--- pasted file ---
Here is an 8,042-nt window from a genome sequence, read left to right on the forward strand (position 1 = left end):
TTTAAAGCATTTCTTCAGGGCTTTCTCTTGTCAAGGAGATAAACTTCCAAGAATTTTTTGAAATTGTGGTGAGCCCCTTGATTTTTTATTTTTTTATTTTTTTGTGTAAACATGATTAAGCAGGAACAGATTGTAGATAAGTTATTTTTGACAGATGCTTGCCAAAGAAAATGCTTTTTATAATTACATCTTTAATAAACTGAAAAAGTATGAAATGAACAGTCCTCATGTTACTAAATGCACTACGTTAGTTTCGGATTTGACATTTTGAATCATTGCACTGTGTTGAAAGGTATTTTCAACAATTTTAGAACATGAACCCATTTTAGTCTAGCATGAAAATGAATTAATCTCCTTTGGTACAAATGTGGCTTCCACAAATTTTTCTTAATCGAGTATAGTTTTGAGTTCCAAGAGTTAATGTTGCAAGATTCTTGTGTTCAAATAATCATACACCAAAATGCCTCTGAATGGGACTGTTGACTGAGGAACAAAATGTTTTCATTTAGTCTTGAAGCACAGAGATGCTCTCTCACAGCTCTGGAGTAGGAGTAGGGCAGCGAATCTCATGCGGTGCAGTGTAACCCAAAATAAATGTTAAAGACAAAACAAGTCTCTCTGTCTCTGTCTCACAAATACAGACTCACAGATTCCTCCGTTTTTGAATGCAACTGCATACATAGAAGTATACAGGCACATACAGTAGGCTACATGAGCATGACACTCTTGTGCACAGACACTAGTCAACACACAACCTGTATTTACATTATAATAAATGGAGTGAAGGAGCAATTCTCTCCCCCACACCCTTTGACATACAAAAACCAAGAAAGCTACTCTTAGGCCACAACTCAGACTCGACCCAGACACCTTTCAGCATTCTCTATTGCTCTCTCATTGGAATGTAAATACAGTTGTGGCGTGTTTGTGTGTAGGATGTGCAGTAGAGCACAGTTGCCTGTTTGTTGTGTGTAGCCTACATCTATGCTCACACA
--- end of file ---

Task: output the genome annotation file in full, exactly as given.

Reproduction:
Here is an 8,042-nt window from a genome sequence, read left to right on the forward strand (position 1 = left end):
TTTAAAGCATTTCTTCAGGGCTTTCTCTTGTCAAGGAGATAAACTTCCAAGAATTTTTTGAAATTGTGGTGAGCCCCTTGATTTTTTATTTTTTTATTTTTTTGTGTAAACATGATTAAGCAGGAACAGATTGTAGATAAGTTATTTTTGACAGATGCTTGCCAAAGAAAATGCTTTTTATAATTACATCTTTAATAAACTGAAAAAGTATGAAATGAACAGTCCTCATGTTACTAAATGCACTACGTTAGTTTCGGATTTGACATTTTGAATCATTGCACTGTGTTGAAAGGTATTTTCAACAATTTTAGAACATGAACCCATTTTAGTCTAGCATGAAAATGAATTAATCTCCTTTGGTACAAATGTGGCTTCCACAAATTTTTCTTAATCGAGTATAGTTTTGAGTTCCAAGAGTTAATGTTGCAAGATTCTTGTGTTCAAATAATCATACACCAAAATGCCTCTGAATGGGACTGTTGACTGAGGAACAAAATGTTTTCATTTAGTCTTGAAGCACAGAGATGCTCTCTCACAGCTCTGGAGTAGGAGTAGGGCAGCGAATCTCATGCGGTGCAGTGTAACCCAAAATAAATGTTAAAGACAAAACAAGTCTCTCTGTCTCTGTCTCACAAATACAGACTCACAGATTCCTCCGTTTTTGAATGCAACTGCATACATAGAAGTATACAGGCACATACAGTAGGCTACATGAGCATGACACTCTTGTGCACAGACACTAGTCAACACACAACCTGTATTTACATTATAATAAATGGAGTGAAGGAGCAATTCTCTCCCCCACACCCTTTGACATACAAAAACCAAGAAAGCTACTCTTAGGCCACAACTCAGACTCGACCCAGACACCTTTCAGCATTCTCTATTGCTCTCTCATTGGAATGTAAATACAGTTGTGGCGTGTTTGTGTGTAGGATGTGCAGTAGAGCACAGTTGCCTGTTTGTTGTGTGTAGCCTACATCTATGCTCACACA